Cecilia Ogwal, first presidential running mate, coalition builder 

Author: Karoli Ssemogerere. PHOTO/FILE

What you need to know:

  • Ahead of the removal of age limits, Cecilia and her husband, Mzee Lameck Ogwal were beaten up by police as they tried to project a message that so many promises had been broken under the 1995 Constitution making it a mirage.  

Last June, I was invited by Parliament to address Opposition MPs on the possibilities of alternative representation. Our discourse focused on proportional representation, and also revisiting the size of Parliament which has become an underpin of over-representation of some areas and underrepresentation of some areas. 

In the game of numbers, the opposition has not been able to even match their scores in the presidential election which is the only truly national election we have in Uganda. That election 30 years after promulgation of the constitution for many reasons is yet to achieve its promise, “free and fair”. You challenge that hypothesis at your own peril, it goes.

In my audience listening patiently at the front were two female members of Parliament, Betty Aol Ochan, former Leader of Opposition in Parliament and Imat Cecilia Ogwal, the now fallen Dokolo Woman Member of Parliament. 

In November last year, Mrs. Ochan on the anniversary of the passing of my father called me to reassure me. It was hugely personal. 

On the sidelines of the conference, Cecilia, “we always called her Cecilia” the emphasis on the first syllable told me, “Yes even with rigging” together with Paul we had won about 30 percent of the vote. If we had started Parliament with one third of members of Parliament, many of the bad things that happened later would not have happened.” “The Constituent Assembly made a mistake to defeat this proposal.” 

Another lawyer, also of FDC, Wandera Ogalo, former Member of Parliament and Constituent Assembly who drafted the petition challenging new restrictions on political parties, an elder statesman of sorts today was of a similar view.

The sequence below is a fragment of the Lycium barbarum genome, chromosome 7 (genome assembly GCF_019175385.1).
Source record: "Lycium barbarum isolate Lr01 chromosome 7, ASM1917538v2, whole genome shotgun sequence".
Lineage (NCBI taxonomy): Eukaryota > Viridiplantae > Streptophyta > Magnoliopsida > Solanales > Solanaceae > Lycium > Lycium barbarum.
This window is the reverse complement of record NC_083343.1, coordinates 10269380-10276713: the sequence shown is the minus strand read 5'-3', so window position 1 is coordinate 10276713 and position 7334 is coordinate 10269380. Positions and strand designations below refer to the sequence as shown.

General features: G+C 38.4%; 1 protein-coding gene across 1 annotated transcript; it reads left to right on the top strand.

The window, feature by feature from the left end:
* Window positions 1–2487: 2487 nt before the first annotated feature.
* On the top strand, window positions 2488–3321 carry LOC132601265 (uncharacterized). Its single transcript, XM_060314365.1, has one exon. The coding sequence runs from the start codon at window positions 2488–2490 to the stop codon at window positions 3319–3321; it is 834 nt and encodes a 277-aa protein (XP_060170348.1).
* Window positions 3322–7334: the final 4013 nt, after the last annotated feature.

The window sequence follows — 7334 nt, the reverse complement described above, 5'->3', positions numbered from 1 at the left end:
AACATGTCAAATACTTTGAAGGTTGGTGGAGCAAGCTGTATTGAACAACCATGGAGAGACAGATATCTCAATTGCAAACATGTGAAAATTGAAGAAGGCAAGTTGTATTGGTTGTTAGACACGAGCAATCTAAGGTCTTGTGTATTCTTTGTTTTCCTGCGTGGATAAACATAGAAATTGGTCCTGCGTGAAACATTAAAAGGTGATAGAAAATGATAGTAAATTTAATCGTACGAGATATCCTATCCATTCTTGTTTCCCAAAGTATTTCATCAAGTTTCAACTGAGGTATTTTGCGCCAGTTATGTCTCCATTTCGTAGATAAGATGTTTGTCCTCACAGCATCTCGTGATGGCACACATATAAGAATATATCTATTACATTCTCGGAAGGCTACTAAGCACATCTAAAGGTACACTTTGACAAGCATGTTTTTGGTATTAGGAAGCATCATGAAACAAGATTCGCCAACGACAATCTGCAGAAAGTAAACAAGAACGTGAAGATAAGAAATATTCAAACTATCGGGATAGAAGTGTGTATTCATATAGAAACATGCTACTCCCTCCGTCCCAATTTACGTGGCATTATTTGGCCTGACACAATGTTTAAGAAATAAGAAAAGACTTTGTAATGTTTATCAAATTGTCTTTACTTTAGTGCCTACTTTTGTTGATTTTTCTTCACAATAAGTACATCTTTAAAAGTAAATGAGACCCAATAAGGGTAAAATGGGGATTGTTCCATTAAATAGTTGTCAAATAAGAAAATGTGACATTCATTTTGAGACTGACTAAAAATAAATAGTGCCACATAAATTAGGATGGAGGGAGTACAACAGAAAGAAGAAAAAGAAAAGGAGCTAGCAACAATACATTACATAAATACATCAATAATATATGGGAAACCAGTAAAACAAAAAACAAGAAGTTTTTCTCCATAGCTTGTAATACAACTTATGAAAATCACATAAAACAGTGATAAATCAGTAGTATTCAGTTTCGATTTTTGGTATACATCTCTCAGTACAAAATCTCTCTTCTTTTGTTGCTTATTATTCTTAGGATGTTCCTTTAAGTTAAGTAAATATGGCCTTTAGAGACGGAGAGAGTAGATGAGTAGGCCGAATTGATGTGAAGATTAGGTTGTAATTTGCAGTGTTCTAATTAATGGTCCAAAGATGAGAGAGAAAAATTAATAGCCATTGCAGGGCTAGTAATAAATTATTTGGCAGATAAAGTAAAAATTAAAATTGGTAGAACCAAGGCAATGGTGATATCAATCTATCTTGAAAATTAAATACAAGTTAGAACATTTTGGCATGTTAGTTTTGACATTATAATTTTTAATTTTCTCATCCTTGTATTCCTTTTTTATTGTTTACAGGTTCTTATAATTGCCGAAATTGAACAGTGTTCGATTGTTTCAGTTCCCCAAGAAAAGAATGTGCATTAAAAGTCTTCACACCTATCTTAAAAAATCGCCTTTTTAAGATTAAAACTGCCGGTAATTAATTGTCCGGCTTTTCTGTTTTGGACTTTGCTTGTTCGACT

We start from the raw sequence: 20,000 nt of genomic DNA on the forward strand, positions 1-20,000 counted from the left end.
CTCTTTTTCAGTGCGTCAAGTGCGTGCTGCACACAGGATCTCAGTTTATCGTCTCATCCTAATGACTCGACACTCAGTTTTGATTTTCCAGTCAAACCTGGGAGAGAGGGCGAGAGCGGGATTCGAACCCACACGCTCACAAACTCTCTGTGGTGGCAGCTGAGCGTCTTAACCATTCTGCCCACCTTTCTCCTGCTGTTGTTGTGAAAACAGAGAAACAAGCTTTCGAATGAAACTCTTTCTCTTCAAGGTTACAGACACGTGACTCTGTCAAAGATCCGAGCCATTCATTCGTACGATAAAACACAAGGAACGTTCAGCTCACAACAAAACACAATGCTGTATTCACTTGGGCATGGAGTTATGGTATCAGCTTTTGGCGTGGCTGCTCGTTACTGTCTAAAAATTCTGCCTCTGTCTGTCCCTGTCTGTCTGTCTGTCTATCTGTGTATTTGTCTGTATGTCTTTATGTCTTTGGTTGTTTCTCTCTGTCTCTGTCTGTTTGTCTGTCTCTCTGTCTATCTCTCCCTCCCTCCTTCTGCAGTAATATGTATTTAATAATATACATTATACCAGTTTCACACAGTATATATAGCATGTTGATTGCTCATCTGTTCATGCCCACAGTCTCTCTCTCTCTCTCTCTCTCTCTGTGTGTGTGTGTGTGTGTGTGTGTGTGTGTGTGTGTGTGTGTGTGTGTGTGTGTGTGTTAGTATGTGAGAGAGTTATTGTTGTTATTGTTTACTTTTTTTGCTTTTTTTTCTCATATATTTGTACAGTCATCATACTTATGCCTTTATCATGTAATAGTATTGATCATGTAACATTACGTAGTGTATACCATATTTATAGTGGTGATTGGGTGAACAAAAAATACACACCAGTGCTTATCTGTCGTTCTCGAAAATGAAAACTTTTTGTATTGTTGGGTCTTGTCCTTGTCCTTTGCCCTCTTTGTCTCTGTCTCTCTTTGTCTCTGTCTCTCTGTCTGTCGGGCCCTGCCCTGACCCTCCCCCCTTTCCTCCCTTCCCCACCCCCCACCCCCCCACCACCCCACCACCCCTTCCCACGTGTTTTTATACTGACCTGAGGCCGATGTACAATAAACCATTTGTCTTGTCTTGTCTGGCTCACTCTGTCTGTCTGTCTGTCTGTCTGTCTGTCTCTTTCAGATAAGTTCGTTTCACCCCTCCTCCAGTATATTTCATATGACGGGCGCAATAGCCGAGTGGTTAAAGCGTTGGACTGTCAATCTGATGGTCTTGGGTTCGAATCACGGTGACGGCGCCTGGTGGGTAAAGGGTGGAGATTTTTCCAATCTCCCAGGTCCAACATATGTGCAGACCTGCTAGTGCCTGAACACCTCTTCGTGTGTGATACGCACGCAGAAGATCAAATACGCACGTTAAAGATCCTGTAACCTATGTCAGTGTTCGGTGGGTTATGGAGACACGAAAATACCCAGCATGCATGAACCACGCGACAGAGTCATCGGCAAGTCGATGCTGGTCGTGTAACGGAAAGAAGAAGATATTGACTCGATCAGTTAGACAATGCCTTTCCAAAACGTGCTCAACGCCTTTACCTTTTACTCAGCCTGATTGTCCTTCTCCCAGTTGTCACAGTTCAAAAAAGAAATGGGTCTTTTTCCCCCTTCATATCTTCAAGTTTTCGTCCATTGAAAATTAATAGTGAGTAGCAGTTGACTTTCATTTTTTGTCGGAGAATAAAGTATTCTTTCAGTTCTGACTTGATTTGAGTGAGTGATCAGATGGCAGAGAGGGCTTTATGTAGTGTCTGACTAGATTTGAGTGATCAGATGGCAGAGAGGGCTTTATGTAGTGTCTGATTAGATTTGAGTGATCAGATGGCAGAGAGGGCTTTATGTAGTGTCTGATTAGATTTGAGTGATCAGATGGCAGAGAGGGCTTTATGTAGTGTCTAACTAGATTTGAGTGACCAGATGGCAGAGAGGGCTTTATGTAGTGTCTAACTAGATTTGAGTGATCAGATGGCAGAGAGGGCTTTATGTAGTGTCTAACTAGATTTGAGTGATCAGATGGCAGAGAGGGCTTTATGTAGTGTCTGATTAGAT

We miss these battles of ideas in our public discourse. Cecilia never gave up. From a Christmas Card she sent my Dad in 1992, in large font, Assistant Secretary General Uganda Peoples Congress, she was always seeking a way to find how Ugandans could come to find a common good.

It was a risky partnership for the two of them to present to Ugandans a Right-Left coalition, of polar opposites in a general election. 

Cecilia understood that her party’s leader had made a mistake of allowing brutalization of innocent people in Central Uganda which then and today remains Uganda’s economic engine. 

In a US presidential style election, she influenced many decisions. There was going to be a woman heading his presidential election campaign, a recent convert from NRM, Maria Lubega Mutagamba. 

Cecilia campaigned the full 39 days, there were just 39 days to campaign all over the country. She was an attack-dog, pit-bull terrier and on the final day over-delivered. The Daily Monitor headlines in the morning reported, Ssemogerere was leading in Gulu by 91 percent. The truth was elsewhere, ballot ticking, ballot stuffing distorted the final outcome whose regrets we live with up to this day.

Whenever I met Imat, our discourse was technical, thoughtful and provocative. We met more than once, while I was helping draft the Uganda Communications Regulations, promulgation of which required an amendment to the principal act, the Uganda Communications Act. 

“Karoli, how can we help you.” “Can Parliament create a committee to process subsidiary legislation?” And off we went. My father was very fond of Cecilia. After her fallout with UPC, she decamped to FDC. She kept a much lower profile. She had seen something coming, her decapitation part of the scheme by NRM to run all political parties remotely. But she never stopped trying. Ahead of the removal of age limits, Cecilia and her husband, Mzee Lameck Ogwal were beaten up by police as they tried to project a message that so many promises had been broken under the 1995 Constitution making it a mirage. The Constitutional Court disagreed.

But the Cecilia we knew, was always working. In 2016, a few people in Parliament had zeroed in on another challenge to the incumbent in the person of former Speaker Rebecca Kadaga. That effort ended in tears for the prospective candidate all the way to her removal from the Speakership. But Cecilia was always in the background. 

It’s a positive note, that Kadaga’s successor and her former compatriot in FDC, Speaker Anita Among, was crucial in ensuring she got adequate healthcare in her final days. Small things do matter, in the big picture of our country. May her Soul Rest in Eternal Peace.

Mr Karoli Ssemogerere is an Attorney-At-Law and an Advocate. [email protected]